Lately, I’ve been working on perspective by remembering what an incredibly wise guru named Jessica Taylor once said: “If you can go to a hospital’s severe burn unit and feel comfortable whinging about your bad day to the patients there, then fine. You’re having a bad day. Otherwise, it’s just a speed bump.”

And speed bumps are around to remind you to slow down, maybe take stock of where you are and what’s going on around you. Because we all know what happens when we ignore speed bumps and insist on barreling through at full speed, both literally and figuratively. Well, at least my car and I do.

These past couple of weeks, a lot of people I care about have been having some seriously bad days. Some experienced the painful loss of a family member or dear friend (of the two-and four-legged variety). Others found out that they or someone they loved were battling a potentially serious illness. Yet another good friend is caring for a sibling who’s struggling with a life-threatening disease and pain.

I think the phrase “comfort food” was coined precisely for speed bumps and bad days. There are no hard and fast rules for what constitutes comfort food.  Spicy, sour, sweet, tender, crunchy—comfort comes in many different textures and flavors.

And while you can most certainly find comfort food in a favorite restaurant or sometimes even in the supermarket (Come here, Cheetos, mama needs a hug!), my favorite comfort foods are almost always slow-cooked at home with lots of love. Because that’s precisely what you want on days like these—something that makes you feel nurtured, loved and taken care of.

And while comfort food or anything else you may have to offer may not seem like much when you or someone you love is having a bad day, know that every expression of love helps.

So for those of us who are experiencing speed bumps or bad days right now or know someone who is, here’s a recipe for a dish made with lots of love and goodness but not too much effort, because, hey, cooks need comfort too.

Take it slow, take it easy. And whether it’s by way of prayer, presence or comfort food, spread the love as generously as you (okay, as I) would spread butter. Because love, like butter, makes speed bumps, bad days and everything else that much better.

Slow-Roasted Tarragon Chicken with Potatoes and Garlic
Serves 4-6


1 chicken (approx. 1.5 kg), cut into 10 pieces
2-3 potatoes (approx. 500 g) peeled and quartered2 heads garlic, separated into unpeeled cloves2 tablespoons chopped fresh tarragon, divided into 3 portions3 tablespoons olive oil1 tablespoon soy sauceSalt and pepper to taste1/3 cup wine (preferably white, but red will do, too) Procedure:

Pre-heat the oven to 325F/160C.

Wash and dry the chicken pieces and toss with 2 tablespoons olive oil, 1 ½ tablespoons salt, and (preferably) freshly cracked pepper to taste.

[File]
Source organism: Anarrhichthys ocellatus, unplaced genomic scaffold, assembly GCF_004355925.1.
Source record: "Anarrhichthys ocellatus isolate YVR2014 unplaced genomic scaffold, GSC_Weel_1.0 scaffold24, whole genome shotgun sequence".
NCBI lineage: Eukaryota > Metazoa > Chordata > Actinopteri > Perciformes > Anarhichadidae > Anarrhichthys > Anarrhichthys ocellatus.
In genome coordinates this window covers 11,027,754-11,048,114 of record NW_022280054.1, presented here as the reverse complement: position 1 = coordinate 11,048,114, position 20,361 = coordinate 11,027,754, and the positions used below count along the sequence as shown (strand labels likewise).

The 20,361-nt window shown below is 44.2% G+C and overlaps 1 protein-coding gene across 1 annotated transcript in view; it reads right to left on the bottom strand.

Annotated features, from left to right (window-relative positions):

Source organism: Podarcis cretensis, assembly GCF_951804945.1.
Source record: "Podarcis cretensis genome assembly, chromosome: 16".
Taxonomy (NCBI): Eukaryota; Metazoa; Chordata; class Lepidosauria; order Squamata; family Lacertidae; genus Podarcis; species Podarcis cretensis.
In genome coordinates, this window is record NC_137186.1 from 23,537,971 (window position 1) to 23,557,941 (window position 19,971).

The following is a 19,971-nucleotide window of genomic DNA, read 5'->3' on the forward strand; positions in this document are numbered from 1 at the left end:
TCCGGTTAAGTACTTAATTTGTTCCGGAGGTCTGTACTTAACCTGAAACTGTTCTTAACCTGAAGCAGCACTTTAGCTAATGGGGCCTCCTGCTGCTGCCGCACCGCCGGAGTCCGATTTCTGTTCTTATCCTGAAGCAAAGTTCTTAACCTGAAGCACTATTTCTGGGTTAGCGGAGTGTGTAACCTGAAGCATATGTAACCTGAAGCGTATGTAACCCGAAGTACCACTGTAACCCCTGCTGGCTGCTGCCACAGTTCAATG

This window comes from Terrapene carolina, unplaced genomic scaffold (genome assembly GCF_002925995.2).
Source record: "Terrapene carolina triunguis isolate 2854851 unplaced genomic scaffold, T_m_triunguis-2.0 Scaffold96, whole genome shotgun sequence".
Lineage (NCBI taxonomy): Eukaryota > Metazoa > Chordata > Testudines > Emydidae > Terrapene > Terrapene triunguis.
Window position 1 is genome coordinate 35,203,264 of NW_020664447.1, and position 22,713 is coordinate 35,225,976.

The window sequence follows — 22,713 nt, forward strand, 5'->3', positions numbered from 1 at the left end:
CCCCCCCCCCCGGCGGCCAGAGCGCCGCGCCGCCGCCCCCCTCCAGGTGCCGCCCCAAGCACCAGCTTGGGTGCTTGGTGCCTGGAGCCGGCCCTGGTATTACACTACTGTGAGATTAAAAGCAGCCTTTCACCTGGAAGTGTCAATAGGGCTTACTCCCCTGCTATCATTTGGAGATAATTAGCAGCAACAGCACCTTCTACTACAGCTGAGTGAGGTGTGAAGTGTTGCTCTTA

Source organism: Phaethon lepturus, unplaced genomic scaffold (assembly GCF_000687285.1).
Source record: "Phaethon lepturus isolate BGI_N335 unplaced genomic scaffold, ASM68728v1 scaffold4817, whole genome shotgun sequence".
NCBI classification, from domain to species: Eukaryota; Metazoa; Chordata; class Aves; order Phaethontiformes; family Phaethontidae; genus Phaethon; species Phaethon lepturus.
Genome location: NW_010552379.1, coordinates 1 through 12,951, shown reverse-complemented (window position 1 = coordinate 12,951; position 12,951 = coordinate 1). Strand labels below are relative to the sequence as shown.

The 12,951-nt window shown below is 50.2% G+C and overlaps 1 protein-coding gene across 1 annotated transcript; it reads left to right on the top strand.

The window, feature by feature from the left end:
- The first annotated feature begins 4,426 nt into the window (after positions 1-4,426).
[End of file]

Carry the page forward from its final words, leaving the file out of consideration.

Put potatoes and garlic in a baking dish and toss with 1/3 of the tarragon, 1 tablespoon olive oil, 1 tablespoon salt, and freshly cracked pepper to taste.

Place chicken on top of the potatoes, then sprinkle with another portion of tarragon. Pour the soy sauce and the wine over everything.

Cover dish tightly with foil and cook for 2 hours.

Increase heat to 400F/200C. Remove foil from the dish and spoon the pan juices over the chicken. Return dish to oven and cook for 30 minutes more or until the chicken, potatoes and garlic are golden brown.

Garnish with remaining tarragon and serve.

This piece first appeared in the December 4 2014 issue of The Philippine Star.

Wednesday, February 4, 2015

Thoughts on Thanksgiving, gratitude, and what to do with all that turkey

Thanksgiving is my all-time favorite holiday. Every year, I celebrate by inviting friends over for a turkey dinner with all the trimmings. Not an easy feat in my small apartment, but what can I say? When there’s a will, there’s a turkey.

It was my first Thanksgiving after I moved to New York that sealed the deal. Horrified that I hadn’t bothered to make plans, my American friends promptly invited me to spend Thanksgiving with them. And in the nine years to follow, various friends would either invite me over to their families’ homes, or we would take turns hosting Friendsgiving for our fellow transplants.

I grew to love the entire ritual. Starters, chips and candy to tide us over until dinner, sitting down to a table groaning with the weight of a big, brown turkey, stuffing, gravy, candied yams, mashed potatoes, green beans, pecan pie and countless other goodies.

Changing into sweat pants after the feeding frenzy (Note: I’m always especially thankful for elastic waistbands after Thanksgiving dinner) and cleaning up at a leisurely pace. Gossip and girl talk while the men watched football and just enjoying the food coma-enhanced feelings of camaraderie and gratitude.

It’s a tradition I try to continue here in Manila by hosting a small Thanksgiving dinner at my apartment. Even in the first couple of years when my oven couldn’t fit a turkey, I got around it by either ordering a turkey dinner and making some additional sides, or roasting a giant, organic chicken. Either way, it’s always been a good time with good friends full of love, laughter and tryptophan.

Of course there will always be the haters, making snide comments about Pinoys celebrating Thanksgiving, and to them I say: Have some turkey with gravy and mashed potatoes. You’ll feel better.

Thanksgiving traditionally includes people listing what they’re grateful for. But since this is a cooking column, I thought I’d make a list of some stuff I’m particularly thankful to have in my kitchen. These are the things that help me celebrate a life to be truly grateful for and the people (and cats!) that make it so awesome.